Chidi Okwudire IT Professional. ERP Enthusiast. NetSuite Certified Administrator, SuiteCloud Developer II, and ERP Consultant. Passionate About Empowerment Through Knowledge Sharing. Always Eager to Learn.

Learn How To Effectively Organize Your SuiteScript Utility Functions

5 min read

TL;DR

It is a best practice to organize reusable functions into a utilities module. Such a module may include pure JavaScript functions as well as functions that use NetSuite’s APIs/modules. However, some NetSuite modules work only in client scripts or server scripts, making it impossible to include all utilities in a single JavaScript file. The 3-file pattern explained in this article will ensure that you maximize reusability of your utility functions across all scripts. To get you going, we’ve provided a template for the 3-file utility pattern which you can download here.

Problem

Larry, the lead developer at Asoville Inc., is faced with a situation. Over the years, he’s created a collection of handy functions that he reuses across many of his NetSuite scripts. He’s put these functions in a GenUtils.js file which he includes in other scripts as needed. As illustrated below, this file contains pure JavaScript functions (lines 12 – 18) as well as functions that use NetSuite’s modules (lines 20 – 41).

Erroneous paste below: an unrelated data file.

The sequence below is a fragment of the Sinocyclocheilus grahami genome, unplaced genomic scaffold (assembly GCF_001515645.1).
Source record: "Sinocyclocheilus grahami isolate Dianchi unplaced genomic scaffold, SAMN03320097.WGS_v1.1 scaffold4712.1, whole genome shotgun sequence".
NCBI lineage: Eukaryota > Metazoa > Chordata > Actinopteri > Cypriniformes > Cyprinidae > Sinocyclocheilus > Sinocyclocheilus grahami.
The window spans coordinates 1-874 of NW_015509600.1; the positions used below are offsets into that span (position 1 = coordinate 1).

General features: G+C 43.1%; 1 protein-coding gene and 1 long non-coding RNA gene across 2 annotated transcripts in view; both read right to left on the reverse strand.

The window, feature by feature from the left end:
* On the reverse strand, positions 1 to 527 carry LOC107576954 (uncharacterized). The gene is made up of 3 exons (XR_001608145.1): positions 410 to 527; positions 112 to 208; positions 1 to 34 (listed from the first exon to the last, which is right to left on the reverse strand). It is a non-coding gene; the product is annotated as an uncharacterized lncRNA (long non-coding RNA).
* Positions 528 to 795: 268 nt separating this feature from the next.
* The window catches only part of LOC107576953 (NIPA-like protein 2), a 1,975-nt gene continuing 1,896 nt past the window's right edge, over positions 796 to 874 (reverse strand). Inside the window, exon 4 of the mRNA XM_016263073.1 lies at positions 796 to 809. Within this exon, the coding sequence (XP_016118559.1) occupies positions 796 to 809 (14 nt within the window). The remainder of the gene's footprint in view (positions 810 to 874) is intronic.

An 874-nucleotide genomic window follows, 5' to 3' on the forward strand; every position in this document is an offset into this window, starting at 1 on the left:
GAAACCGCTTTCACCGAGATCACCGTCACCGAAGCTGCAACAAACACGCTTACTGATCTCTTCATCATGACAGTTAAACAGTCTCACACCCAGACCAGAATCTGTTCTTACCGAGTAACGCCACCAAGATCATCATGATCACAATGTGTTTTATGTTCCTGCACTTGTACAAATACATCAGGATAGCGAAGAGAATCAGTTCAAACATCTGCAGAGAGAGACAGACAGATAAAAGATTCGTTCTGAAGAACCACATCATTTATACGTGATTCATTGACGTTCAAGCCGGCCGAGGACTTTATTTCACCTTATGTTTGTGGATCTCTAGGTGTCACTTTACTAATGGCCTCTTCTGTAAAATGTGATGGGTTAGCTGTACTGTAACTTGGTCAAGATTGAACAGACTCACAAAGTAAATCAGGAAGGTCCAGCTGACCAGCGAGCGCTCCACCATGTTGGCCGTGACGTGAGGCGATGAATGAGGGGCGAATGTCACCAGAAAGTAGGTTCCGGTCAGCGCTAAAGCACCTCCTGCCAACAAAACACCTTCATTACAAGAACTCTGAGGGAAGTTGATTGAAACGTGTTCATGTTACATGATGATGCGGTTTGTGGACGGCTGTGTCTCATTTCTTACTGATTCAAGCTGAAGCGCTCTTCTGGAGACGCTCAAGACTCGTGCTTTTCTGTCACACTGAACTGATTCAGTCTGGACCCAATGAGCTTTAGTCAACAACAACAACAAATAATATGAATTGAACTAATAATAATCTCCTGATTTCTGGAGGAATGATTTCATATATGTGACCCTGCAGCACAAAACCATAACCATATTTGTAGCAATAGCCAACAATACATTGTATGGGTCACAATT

/**
 * @file General utility functions.
 *
 * @NApiVersion 2.0
 * @NModuleScope Public
 */

define(['N/error', 'N/runtime', 'N/url'],

function(error, runtime, url) {

    function removeWhiteSpaces(str){
       return (str || '').replace(/\s/g, '');
    }

    function toSpacelessUppercase(str) {
        return removeWhiteSpaces(str).toUpperCase();
    }

    function getAccountDomain() {
        return url.resolveDomain({
            hostType: url.HostType.APPLICATION,
            accountId: runtime.accountId
        });
    }

    function generateRecordLink(recordType, recordId, linkText) {
        if (recordType == null || recordId == null) {
            throw error.create('Cannot generate record link. Invalid inputs');
        }
        const recordUrl = url.resolveRecord({
            recordType: recordType,
            recordId: recordId
        });

        if (!linkText) {
            linkText = recordId;
        }

        return '<a href="https://' + getAccountDomain() + recordUrl + '">' + linkText + '</a>';
    }

    return {
        removeWhiteSpaces: removeWhiteSpaces,
        toSpacelessUppercase: toSpacelessUppercase,